What is an LLC? Do I need one for my small company? Do I want an LLC in my particular state? Do I need an LLC if I’m using my home state as the filing entity? All of these questions will be answered here and much more.
First, we’ll discuss what an LLC is. An LLC is a Limited Liability Company registered with the appropriate state. It allows for the sharing of a single type of tax liability (the tax liability on the shares of stock in the industry ) between the company and the owner (the person who started the LLC). If you are filing a Change of Address, this can change your business’ LLC status.
Do I want an LLC for my business? If your business grows significantly and your daily work requires a lot of driving, you might want to take into account an LLC. An LLC can help protect your personal assets while also protecting your business assets from those of your competition. If you file a Change of Address, your address and contact information will become the responsibility of your LLC, not your private residence.
Do I need an LLC if my state does not require one? Most states won’t require an LLC. Your accountant will be able to assist you in determining if you need one based on the type of business you have and your individual state’s laws. Some states allow for one or partial incorporation of a company. Other states require that you form a real LLC.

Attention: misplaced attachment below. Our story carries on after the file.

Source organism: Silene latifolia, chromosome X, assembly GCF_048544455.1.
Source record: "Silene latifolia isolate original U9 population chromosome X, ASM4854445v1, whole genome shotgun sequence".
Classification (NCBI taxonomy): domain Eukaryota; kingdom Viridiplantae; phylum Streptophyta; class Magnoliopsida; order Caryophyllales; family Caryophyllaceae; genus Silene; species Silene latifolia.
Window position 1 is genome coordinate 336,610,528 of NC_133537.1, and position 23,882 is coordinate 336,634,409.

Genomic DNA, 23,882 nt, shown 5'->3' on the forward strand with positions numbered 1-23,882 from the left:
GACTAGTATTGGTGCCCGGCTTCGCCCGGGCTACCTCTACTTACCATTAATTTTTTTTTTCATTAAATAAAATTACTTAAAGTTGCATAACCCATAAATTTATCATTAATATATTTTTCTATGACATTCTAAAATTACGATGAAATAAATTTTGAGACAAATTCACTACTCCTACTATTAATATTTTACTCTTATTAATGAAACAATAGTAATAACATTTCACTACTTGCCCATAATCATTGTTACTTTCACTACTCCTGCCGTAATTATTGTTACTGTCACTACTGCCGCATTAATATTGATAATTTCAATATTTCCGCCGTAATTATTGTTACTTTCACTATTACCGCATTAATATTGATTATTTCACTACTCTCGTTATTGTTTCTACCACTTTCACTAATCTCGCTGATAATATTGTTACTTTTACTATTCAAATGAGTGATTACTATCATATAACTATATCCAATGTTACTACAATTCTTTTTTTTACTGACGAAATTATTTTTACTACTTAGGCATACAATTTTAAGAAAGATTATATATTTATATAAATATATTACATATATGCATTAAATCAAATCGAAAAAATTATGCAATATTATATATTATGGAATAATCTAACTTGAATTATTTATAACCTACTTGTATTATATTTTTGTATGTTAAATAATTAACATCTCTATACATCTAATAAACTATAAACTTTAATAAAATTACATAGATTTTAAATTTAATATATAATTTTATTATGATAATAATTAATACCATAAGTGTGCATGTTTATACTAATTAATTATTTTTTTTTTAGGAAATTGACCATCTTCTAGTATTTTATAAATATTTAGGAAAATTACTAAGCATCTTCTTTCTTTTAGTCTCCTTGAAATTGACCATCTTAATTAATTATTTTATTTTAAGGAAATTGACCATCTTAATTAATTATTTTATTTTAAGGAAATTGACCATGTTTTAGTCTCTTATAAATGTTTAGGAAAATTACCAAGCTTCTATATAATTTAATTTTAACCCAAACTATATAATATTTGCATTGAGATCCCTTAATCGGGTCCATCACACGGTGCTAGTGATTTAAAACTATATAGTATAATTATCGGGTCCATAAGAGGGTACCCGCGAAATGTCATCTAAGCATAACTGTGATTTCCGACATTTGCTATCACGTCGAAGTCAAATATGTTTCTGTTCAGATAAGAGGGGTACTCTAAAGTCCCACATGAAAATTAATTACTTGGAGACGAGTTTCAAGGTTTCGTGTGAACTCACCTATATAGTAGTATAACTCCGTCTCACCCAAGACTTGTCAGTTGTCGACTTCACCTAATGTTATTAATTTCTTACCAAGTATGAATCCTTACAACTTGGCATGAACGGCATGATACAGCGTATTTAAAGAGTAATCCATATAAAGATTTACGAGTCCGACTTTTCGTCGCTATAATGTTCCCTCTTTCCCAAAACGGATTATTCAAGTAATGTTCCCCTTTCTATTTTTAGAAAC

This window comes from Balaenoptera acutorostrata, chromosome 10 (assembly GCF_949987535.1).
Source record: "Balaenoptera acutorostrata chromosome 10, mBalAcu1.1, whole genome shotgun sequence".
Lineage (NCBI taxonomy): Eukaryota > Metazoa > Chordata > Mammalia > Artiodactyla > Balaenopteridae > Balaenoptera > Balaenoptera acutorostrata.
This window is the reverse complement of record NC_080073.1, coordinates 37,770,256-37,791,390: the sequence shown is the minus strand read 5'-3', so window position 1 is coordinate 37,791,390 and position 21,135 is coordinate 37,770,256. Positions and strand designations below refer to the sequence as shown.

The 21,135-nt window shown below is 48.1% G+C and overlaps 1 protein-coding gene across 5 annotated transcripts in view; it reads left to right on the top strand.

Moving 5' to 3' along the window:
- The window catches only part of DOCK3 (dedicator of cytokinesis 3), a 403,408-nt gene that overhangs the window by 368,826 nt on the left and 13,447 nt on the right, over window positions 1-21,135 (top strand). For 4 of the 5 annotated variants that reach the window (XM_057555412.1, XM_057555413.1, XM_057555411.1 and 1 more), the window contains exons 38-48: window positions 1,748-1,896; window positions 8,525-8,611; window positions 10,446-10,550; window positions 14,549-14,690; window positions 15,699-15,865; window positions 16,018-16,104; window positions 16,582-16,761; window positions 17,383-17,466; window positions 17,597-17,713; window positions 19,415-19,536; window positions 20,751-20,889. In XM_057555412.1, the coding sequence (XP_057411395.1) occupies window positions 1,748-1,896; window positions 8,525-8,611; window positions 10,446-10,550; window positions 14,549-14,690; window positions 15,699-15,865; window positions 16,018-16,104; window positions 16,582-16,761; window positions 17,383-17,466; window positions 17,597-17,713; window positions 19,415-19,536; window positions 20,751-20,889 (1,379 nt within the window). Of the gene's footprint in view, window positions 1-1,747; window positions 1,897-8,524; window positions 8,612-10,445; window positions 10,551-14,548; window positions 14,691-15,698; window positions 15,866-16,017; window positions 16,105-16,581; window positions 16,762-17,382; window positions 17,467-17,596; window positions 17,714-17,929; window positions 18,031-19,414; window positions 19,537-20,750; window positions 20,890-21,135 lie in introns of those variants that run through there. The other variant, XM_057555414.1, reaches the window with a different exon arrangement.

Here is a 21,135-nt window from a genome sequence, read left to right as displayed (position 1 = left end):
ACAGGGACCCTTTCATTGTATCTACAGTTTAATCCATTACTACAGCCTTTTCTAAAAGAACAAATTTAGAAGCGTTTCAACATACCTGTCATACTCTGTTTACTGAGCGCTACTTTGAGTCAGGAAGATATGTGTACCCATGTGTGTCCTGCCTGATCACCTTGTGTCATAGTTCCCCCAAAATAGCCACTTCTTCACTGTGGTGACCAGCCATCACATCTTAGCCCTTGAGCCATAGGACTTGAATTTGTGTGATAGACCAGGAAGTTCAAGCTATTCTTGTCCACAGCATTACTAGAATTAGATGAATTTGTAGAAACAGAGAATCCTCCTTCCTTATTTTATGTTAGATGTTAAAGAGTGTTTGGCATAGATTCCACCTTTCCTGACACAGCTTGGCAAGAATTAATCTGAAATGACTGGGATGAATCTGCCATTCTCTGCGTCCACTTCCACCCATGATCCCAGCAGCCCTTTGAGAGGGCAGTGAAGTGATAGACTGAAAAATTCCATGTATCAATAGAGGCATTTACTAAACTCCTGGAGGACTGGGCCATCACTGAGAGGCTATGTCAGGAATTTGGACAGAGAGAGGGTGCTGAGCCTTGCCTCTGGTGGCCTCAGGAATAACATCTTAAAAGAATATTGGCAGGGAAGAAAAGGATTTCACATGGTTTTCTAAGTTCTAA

Do I need a Registered Agent for my LLC? An LLC is also a separate entity from your residence. In order for your LLC to have its own separate legal and fiscal documents, you’ll have to appoint a Registered Agent. In some cases, it’s the Registered Agent that will be responsible for the maintenance and filing of all the LLC’s documents. In other nations, the Secretary of State will manage these filings.
Do I need a lawyer for my LLC? Like any legal formation, it is extremely important that any individuals associated with your LLC are qualified and trustworthy. In case you have children or a spouse, you’ll need an attorney that will assist you fill out the forms and register the name of your organization, as well as any alterations (name changes). While the most common reasons to form an LLC would be to avoid state taxation and comply with tax laws, having a registered agent and a skilled attorney also lets you secure your individual interests while still being able to operate your business peacefully.
Do I need an accountant for my LLC? Running an LLC is a really complex and intricate task, and it requires the attention of a qualified accountant. When you file your documents with your state’s Secretary of State, he or she’ll provide you with a comprehensive list of who is authorized to make changes and who is responsible for completing them. While this sounds useful, many accountants aren’t qualified to handle the complex task of incorporating a small business. The Secretary of State also has specific rules about who can represent the LLC, when filings are to be made, how they should be finished, and what fees are required.
Do I need an accountant for my LLC? It depends on your state’s laws. Most states allow a sole proprietorship to incorporate as an LLC, but you must incorporate as a corporation first, before it is possible to incorporate as an LLC. Regardless of the type of business you are in, you need a qualified individual to help you produce the necessary Articles of Organization, register the name of your LLC, and maintain the books.